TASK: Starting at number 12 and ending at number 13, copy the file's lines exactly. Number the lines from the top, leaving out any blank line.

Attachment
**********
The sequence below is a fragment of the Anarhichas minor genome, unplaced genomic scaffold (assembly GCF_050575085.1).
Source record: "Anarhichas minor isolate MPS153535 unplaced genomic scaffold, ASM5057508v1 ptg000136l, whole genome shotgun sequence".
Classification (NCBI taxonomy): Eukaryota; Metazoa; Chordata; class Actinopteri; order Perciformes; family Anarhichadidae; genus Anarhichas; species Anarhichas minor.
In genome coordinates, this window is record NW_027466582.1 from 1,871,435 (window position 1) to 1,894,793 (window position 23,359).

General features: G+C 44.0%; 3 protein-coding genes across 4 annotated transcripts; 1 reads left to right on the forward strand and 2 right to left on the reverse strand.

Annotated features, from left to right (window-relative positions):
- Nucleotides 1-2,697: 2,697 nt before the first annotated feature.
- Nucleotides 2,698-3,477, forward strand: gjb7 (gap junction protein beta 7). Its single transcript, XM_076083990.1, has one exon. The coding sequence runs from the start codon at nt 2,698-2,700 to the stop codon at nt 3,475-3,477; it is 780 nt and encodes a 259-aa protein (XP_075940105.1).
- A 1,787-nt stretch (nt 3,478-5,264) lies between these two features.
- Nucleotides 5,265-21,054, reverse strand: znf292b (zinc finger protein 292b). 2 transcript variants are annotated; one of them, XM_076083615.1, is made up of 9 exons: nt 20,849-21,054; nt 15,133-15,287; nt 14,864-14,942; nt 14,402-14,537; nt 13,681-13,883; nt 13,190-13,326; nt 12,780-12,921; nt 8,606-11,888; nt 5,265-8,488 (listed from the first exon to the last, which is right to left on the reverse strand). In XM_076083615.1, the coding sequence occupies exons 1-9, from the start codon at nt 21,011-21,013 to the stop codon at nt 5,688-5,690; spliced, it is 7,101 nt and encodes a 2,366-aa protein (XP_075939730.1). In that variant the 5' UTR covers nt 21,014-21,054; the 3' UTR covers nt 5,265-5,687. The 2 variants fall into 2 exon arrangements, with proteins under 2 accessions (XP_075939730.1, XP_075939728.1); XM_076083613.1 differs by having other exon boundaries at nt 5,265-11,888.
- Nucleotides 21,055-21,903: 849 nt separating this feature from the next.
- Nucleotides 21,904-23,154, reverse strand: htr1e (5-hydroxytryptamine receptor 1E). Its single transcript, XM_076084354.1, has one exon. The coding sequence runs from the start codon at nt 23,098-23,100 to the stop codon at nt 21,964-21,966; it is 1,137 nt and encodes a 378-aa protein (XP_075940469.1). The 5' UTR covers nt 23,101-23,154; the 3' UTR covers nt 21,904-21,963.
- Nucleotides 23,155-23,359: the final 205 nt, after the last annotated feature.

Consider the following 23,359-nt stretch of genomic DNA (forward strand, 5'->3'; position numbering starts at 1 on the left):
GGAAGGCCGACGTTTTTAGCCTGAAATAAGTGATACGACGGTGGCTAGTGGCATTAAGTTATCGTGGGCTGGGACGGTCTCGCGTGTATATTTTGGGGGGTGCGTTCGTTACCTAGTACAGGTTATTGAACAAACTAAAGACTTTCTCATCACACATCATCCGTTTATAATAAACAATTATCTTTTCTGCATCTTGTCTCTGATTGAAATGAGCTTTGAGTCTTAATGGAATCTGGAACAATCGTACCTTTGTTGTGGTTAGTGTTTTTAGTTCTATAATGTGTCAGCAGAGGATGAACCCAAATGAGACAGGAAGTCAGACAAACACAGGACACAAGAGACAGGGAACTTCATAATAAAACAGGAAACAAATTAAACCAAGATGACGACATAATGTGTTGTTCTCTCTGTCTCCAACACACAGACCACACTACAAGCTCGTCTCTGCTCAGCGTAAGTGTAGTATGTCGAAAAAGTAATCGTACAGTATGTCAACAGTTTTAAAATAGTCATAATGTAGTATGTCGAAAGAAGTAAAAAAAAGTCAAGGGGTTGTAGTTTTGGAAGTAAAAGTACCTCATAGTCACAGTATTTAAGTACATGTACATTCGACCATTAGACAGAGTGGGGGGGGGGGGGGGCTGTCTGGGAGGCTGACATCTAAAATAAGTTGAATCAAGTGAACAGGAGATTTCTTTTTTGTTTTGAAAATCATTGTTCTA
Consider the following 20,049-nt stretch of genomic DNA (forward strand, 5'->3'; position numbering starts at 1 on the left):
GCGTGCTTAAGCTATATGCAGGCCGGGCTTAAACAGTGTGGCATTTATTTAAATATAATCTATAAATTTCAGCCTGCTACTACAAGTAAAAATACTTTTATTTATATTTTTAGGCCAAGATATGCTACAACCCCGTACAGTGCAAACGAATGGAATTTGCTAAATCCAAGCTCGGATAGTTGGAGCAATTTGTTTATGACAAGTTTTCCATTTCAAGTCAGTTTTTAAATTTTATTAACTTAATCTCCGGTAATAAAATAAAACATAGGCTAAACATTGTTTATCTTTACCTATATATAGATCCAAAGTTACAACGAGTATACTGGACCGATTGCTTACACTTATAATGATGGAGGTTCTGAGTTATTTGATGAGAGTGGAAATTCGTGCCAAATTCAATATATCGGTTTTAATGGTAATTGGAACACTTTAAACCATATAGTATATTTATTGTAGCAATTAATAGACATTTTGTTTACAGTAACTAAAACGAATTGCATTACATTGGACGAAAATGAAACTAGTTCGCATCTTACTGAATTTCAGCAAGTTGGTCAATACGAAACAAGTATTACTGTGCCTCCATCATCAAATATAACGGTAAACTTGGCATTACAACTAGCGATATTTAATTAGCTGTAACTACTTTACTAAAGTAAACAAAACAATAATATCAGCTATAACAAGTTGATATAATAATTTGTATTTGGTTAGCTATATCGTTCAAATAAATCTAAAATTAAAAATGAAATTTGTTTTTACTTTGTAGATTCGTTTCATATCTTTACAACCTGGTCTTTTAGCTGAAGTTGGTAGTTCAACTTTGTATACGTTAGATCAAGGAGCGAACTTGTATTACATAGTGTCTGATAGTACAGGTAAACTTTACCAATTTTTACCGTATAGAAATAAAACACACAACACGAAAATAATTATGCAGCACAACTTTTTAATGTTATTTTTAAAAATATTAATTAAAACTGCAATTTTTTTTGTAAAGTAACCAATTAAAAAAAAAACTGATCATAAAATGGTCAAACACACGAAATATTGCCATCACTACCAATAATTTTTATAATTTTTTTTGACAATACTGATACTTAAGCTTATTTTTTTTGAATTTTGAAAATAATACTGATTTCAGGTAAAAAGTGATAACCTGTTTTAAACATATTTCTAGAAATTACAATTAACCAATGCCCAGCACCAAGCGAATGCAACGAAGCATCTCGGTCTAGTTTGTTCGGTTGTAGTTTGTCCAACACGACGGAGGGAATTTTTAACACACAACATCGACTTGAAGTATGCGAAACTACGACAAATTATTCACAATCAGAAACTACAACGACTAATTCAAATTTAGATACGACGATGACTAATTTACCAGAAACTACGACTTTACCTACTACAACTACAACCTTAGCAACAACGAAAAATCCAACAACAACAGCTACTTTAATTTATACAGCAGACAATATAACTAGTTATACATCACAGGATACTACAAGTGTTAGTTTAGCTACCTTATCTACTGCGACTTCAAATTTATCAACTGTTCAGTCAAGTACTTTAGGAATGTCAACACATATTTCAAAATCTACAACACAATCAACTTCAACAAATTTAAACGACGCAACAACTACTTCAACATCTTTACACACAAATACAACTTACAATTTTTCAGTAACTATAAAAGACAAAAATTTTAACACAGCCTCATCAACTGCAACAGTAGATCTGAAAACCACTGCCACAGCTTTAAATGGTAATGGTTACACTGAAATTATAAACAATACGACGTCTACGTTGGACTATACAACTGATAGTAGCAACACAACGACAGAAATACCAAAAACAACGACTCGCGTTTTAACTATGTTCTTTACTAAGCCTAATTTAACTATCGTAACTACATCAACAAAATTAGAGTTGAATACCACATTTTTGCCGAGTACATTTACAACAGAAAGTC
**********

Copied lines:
- Nucleotides 21,904-23,154, reverse strand: htr1e (5-hydroxytryptamine receptor 1E). Its single transcript, XM_076084354.1, has one exon. The coding sequence runs from the start codon at nt 23,098-23,100 to the stop codon at nt 21,964-21,966; it is 1,137 nt and encodes a 378-aa protein (XP_075940469.1). The 5' UTR covers nt 23,101-23,154; the 3' UTR covers nt 21,904-21,963.
- Nucleotides 23,155-23,359: the final 205 nt, after the last annotated feature.